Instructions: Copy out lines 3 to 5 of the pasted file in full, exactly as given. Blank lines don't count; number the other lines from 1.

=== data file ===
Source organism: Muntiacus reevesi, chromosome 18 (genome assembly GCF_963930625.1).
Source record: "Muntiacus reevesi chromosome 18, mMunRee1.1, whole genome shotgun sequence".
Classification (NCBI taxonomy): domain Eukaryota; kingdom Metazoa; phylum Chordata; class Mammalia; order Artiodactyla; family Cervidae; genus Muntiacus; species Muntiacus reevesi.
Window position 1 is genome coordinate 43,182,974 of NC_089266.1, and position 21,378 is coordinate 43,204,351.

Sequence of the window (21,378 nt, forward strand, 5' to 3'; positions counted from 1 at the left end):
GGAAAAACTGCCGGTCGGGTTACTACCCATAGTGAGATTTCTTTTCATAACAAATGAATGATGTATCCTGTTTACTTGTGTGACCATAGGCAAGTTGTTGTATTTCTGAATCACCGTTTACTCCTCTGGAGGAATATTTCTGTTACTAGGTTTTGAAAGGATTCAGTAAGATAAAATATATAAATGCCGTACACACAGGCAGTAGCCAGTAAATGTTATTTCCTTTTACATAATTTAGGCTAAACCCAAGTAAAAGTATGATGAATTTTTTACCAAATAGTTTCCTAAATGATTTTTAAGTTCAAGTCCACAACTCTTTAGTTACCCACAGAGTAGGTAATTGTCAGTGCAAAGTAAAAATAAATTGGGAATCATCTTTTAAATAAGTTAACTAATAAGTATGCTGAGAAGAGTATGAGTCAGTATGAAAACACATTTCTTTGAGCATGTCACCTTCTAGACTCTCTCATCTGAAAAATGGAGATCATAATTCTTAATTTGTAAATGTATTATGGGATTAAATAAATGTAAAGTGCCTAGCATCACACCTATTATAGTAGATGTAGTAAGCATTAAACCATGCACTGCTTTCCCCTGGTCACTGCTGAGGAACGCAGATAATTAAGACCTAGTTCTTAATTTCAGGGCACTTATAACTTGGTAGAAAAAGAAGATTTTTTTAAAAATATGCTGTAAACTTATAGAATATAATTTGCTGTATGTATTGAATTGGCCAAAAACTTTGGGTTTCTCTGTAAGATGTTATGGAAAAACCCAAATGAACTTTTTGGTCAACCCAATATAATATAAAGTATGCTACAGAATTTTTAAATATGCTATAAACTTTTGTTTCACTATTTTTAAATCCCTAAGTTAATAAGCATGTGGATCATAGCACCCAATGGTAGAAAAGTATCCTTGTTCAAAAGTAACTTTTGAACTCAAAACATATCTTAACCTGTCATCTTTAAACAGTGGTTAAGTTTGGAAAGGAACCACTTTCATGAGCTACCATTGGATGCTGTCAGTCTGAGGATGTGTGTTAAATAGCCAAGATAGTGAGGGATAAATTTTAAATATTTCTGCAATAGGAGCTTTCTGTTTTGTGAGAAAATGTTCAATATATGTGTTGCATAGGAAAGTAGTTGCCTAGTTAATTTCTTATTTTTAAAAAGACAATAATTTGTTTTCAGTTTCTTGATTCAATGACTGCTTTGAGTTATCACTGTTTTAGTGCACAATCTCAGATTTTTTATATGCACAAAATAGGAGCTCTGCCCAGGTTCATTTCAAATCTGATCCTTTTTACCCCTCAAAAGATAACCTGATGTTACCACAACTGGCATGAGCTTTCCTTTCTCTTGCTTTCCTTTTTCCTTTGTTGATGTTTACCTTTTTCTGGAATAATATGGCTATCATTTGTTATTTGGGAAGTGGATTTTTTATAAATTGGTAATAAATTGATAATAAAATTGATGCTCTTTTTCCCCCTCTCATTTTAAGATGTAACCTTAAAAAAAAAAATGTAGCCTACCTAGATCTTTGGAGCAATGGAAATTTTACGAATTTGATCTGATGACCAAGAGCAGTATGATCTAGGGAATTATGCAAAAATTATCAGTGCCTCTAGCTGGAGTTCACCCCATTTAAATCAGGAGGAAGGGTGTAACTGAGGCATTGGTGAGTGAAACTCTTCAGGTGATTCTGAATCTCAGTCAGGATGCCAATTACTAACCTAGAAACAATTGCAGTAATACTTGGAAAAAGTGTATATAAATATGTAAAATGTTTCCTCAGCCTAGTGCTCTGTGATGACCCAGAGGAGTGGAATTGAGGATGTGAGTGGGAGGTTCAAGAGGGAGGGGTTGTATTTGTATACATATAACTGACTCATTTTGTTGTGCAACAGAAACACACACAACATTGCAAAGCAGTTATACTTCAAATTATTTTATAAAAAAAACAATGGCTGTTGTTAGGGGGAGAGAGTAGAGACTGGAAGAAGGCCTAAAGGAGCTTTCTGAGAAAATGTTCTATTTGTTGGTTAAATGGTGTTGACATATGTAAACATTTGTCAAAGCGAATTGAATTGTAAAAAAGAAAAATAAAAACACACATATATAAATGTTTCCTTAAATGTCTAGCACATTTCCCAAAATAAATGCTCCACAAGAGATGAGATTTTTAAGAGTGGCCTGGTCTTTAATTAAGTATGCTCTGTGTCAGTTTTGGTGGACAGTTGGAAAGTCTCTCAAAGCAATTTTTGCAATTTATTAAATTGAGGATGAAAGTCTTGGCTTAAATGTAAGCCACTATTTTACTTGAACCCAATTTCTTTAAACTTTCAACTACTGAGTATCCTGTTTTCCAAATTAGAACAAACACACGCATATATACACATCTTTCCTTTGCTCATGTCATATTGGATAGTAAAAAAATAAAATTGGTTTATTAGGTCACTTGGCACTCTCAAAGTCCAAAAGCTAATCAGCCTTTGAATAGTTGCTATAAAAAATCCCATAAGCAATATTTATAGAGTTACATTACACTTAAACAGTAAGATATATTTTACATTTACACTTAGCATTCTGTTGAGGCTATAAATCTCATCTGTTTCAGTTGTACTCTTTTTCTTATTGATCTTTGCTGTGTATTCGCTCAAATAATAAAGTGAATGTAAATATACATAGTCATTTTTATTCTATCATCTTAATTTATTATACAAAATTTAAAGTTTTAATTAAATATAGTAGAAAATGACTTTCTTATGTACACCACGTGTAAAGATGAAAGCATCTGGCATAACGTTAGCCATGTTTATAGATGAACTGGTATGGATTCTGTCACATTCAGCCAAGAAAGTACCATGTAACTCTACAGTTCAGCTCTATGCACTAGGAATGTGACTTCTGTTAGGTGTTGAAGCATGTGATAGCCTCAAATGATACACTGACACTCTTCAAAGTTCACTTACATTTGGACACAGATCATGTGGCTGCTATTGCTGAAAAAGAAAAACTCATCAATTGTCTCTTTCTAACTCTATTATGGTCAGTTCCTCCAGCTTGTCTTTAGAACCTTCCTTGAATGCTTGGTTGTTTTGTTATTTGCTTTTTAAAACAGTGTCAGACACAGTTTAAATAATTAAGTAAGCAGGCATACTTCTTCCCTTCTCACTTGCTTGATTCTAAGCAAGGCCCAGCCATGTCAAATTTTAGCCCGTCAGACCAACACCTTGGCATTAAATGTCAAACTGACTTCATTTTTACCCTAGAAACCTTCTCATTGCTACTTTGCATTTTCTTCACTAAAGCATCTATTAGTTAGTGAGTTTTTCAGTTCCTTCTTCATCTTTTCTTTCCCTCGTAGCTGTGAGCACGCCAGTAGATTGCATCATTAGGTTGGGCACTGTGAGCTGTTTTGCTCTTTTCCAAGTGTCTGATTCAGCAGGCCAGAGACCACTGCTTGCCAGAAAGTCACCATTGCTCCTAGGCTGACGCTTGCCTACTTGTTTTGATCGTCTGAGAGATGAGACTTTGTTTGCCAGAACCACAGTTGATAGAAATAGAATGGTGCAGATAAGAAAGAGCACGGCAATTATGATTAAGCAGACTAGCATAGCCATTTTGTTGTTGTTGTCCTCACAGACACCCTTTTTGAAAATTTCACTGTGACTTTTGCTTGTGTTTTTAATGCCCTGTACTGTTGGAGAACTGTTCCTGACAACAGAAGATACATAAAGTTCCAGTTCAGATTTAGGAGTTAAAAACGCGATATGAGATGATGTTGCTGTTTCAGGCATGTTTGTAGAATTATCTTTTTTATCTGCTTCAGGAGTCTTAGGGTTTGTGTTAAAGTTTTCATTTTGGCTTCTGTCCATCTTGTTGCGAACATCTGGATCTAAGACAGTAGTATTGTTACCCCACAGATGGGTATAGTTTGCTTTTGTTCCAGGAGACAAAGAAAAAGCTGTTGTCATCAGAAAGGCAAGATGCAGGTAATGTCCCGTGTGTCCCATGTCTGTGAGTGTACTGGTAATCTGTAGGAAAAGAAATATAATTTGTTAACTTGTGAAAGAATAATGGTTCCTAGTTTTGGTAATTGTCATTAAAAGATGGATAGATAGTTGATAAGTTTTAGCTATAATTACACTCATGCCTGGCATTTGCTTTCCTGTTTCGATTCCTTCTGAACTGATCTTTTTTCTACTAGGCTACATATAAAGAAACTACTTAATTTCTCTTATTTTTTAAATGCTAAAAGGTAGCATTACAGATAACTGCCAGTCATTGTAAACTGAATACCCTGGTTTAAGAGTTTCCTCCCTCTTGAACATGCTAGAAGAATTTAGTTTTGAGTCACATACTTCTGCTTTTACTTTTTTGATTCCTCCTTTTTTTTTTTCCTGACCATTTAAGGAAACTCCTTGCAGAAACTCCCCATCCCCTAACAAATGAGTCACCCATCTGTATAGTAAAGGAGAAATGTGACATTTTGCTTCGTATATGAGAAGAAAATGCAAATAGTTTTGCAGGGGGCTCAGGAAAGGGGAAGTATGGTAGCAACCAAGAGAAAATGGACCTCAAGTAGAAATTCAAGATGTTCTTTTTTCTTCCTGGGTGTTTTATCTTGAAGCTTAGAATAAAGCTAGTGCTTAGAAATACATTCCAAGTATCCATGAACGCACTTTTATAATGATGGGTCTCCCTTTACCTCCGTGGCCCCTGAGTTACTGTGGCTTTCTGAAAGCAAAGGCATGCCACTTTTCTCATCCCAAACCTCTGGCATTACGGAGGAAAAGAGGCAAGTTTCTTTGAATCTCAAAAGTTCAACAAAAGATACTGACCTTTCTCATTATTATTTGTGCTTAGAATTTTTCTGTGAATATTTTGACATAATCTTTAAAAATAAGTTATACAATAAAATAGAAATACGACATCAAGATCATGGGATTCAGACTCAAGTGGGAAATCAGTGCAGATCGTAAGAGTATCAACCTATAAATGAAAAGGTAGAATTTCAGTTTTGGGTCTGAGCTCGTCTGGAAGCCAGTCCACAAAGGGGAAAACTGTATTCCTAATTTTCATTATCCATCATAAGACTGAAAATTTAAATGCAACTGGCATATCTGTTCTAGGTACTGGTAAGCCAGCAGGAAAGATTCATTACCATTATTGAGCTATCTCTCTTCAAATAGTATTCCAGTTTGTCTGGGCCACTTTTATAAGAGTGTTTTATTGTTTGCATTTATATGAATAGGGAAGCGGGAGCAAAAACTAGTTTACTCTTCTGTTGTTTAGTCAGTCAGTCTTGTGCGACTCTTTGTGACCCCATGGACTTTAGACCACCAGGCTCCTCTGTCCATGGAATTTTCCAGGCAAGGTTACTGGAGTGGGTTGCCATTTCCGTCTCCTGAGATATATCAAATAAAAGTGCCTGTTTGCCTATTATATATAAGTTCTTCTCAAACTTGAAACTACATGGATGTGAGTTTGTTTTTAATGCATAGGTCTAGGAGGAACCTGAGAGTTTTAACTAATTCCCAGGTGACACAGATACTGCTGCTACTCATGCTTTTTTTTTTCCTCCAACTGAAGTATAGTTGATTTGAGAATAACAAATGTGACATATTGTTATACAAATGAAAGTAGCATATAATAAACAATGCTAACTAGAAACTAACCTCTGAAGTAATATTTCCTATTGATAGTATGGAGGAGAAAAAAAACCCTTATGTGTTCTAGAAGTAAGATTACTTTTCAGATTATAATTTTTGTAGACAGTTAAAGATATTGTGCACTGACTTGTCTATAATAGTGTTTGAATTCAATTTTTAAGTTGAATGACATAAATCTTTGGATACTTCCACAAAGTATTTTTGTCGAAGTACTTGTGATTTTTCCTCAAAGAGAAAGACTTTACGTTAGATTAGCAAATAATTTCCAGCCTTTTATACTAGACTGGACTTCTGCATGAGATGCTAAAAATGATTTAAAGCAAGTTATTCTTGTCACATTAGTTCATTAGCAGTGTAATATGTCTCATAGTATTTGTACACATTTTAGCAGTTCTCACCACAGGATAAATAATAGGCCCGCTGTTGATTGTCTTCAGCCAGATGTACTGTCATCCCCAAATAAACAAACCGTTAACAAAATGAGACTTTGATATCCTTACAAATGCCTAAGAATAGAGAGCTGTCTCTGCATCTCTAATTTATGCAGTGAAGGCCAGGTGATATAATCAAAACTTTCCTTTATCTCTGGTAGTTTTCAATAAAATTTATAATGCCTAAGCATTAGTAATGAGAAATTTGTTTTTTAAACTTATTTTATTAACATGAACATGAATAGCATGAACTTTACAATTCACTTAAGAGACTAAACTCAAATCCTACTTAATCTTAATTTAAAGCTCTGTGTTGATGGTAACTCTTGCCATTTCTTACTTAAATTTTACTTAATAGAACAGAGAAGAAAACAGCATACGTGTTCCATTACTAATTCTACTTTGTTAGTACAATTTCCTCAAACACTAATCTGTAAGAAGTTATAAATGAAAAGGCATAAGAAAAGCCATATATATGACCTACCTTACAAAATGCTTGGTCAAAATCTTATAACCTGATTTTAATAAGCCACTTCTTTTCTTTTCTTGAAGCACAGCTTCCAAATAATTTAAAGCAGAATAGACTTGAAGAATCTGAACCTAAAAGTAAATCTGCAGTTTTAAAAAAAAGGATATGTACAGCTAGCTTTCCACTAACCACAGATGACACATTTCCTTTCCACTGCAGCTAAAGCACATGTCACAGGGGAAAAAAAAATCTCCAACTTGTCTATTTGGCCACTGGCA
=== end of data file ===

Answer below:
Classification (NCBI taxonomy): domain Eukaryota; kingdom Metazoa; phylum Chordata; class Mammalia; order Artiodactyla; family Cervidae; genus Muntiacus; species Muntiacus reevesi.
Window position 1 is genome coordinate 43,182,974 of NC_089266.1, and position 21,378 is coordinate 43,204,351.

Sequence of the window (21,378 nt, forward strand, 5' to 3'; positions counted from 1 at the left end):